Nasal Sprays: Proper Technique…Again


You meet a lot of interesting people in a medical practice.  Once in a while you’ll come across someone who utterly defies the rules of logic and common sense.  I’ve written previously about (Nasal Sprays—Proper Technique.   Indeed, there are right and wrong ways to use a nasal spray, contrary to conventional wisdom, and I’ve advised countless patients on the proper method.   I believed the instructions were simple enough, but Heavens-to-Betsy there arises that rare breed who entirely miss the boat.

To reiterate the technique: your right hand sprays the left nostril, the left hand sprays the right.  Aim towards the lateral canthus our outer part of the eye.  The goal is to apply the spray to the intended target--the lateral side of the nose containing the natural openings into the paranasal sinuses and the turbinates, structures designed to increase the surface area of the mucosa (the moist, pink lining tissue).  I’ve seen a few patients who’d apply the spray right onto the nasal septum (the midline partition of the nose; for more on the nasal septum click here), causing septal ulcerations or a perforation (a hole) through it.  This only leads to a host of other problems.

The natural tendency is to use the dominant hand to spray each side of the nose (Figure 1).  For instance, a right-handed person would naturally use their right hand to spray both sides of the nose.  However, when the spray is delivered to the right side, it’s often angled incorrectly towards the septum.  When the right hand sprays the left side, it is delivered correctly.  Using the same hand in essence works optimally for only one side of the nose.  The opposite holds true for left-handers.

Figure 1

I found myself re-explaining the use of a nasal spray when one gentleman came in for follow up.  He said the spray was barely working.  I asked about the opposite-hands-thing and he confirmed this.  He demonstrated the technique.  He used his left hand to apply the spray to his right nose correctly as discussed before, but alas!  He unnaturally contorted his wrist, bending his hand another 90 degrees to angle the nozzle towards the center of his face to apply the spray right onto the nasal septum!  The drawing in the title picture captures this.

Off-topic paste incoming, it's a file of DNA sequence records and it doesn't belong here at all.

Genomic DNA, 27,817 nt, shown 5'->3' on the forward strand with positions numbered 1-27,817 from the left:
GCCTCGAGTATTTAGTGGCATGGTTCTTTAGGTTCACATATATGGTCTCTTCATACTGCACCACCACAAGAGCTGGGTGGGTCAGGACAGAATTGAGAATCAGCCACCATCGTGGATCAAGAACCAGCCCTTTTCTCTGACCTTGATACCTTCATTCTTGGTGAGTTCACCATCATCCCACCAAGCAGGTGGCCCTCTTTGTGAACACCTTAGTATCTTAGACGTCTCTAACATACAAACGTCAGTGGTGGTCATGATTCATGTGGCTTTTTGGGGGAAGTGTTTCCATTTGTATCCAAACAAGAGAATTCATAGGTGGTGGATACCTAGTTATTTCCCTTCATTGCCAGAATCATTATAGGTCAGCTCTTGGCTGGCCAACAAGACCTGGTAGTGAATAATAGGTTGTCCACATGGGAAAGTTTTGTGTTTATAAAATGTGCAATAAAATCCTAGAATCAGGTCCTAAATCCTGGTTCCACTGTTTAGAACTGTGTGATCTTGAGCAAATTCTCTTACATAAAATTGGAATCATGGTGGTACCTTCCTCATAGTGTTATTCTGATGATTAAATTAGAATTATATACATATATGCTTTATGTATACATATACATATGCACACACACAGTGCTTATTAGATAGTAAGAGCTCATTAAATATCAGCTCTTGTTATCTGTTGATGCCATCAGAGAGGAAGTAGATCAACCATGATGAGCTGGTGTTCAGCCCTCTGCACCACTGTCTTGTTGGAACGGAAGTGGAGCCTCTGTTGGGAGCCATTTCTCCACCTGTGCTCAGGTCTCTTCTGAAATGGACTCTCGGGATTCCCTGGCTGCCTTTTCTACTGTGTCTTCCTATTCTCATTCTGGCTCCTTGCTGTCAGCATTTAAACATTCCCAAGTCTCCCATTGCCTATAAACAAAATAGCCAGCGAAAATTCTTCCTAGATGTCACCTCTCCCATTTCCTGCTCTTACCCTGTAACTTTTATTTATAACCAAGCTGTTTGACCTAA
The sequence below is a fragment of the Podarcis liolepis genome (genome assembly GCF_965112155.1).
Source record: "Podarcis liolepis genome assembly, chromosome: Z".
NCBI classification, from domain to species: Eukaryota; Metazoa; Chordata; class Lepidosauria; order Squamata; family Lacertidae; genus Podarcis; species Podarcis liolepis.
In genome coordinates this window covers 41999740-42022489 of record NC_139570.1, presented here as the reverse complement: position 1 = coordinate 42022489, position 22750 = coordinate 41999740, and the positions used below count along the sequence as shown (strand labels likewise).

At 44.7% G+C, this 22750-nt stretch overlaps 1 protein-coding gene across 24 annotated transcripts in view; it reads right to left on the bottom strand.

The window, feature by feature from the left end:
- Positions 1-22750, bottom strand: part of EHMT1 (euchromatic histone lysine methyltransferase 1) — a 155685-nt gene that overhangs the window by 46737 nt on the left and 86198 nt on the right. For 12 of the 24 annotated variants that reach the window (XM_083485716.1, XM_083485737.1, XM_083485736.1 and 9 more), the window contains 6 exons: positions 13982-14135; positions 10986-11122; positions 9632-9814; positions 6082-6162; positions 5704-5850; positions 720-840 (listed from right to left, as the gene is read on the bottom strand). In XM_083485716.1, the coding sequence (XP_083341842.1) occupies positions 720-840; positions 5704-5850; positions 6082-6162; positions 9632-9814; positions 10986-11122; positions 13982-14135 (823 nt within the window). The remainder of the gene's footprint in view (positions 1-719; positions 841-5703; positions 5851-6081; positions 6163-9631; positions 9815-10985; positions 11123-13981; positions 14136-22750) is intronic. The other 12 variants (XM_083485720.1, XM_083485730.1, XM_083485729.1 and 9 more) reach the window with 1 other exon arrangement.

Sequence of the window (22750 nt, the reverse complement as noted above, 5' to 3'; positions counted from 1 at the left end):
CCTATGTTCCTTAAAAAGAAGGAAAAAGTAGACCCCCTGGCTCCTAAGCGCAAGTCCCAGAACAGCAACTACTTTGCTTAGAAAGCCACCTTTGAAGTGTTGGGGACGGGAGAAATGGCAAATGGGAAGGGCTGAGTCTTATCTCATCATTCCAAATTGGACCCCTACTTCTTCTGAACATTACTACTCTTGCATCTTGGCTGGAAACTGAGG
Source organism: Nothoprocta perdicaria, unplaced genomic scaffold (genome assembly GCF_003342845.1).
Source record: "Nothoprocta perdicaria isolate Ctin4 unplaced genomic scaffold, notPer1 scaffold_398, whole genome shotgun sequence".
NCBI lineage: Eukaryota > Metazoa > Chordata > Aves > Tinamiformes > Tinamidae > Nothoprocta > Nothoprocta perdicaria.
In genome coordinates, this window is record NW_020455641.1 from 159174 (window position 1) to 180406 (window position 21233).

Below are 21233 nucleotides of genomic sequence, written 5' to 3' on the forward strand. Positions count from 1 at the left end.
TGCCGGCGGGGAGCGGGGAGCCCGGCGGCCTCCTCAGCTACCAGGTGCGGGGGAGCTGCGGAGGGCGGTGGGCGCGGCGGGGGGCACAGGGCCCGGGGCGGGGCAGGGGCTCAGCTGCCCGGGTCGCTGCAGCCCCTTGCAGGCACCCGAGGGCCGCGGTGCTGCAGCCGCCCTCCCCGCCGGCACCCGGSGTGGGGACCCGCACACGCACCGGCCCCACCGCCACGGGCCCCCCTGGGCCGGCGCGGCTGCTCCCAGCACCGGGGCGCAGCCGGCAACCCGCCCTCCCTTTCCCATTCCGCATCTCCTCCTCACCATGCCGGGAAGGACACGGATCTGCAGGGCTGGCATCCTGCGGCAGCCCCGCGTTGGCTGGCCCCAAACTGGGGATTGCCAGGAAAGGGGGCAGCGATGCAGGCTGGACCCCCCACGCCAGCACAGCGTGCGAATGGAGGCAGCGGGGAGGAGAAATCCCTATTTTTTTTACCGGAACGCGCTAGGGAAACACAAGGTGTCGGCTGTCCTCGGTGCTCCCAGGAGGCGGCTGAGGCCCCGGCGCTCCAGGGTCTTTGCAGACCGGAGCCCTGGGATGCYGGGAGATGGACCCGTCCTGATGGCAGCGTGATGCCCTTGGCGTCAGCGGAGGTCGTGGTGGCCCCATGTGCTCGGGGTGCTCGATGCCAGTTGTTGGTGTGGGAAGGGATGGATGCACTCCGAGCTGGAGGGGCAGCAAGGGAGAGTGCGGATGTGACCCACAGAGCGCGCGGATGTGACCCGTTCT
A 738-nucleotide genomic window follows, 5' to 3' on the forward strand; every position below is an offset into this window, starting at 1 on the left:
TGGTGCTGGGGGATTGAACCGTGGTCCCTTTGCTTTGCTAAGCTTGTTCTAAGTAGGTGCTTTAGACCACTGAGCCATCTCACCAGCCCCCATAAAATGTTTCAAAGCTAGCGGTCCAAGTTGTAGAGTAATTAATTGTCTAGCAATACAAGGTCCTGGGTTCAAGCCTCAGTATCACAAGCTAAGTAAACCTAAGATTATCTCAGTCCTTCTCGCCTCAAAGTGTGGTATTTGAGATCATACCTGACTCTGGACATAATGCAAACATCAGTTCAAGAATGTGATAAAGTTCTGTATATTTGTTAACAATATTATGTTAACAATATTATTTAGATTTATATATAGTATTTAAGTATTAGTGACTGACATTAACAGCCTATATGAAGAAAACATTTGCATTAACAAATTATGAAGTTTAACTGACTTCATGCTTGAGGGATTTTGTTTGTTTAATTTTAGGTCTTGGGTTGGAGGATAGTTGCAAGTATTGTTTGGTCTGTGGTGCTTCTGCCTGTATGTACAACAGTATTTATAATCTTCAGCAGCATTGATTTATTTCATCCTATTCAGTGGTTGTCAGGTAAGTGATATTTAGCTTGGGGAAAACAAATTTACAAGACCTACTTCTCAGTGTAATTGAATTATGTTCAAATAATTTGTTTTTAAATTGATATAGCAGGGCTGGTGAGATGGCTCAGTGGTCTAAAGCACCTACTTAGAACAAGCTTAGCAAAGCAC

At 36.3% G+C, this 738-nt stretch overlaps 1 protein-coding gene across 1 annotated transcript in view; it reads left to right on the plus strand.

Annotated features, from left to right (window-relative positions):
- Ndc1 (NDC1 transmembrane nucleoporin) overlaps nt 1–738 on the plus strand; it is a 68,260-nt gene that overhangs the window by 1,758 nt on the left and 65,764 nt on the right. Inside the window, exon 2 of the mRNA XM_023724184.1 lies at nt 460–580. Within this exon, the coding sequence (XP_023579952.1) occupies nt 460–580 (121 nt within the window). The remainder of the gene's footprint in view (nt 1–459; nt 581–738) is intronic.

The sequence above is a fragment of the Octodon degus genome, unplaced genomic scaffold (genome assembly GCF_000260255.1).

“Oh no!” I freaked out.  Did I bungle the instructions so badly to misguide this poor guy?

I thought my usual verbal, visual and written instructions were clear, but obviously I erred in my thinking.  I re-demonstrated again the proper use, the same way I’ve done for countless others ad infinitum.  A light-bulb must’ve illuminated above his head, like a cartoon bubble, for his face expressed an “aha!” moment of enlightenment.

“Oh, I get it doc!”  He laughed.  On a subsequent follow-up, he expressed the spray worked wonderfully.

(Sigh)  So here is the message again, demonstrated with a nifty picture:

They say a picture’s worth a 1,000 words, so please don’t screw this up and give yourself an irritating septal ulceration or nasty perforation.  Say, I’ll write a future post on nasal septal perforations.  See you then!

©Randall S. Fong, M.D.

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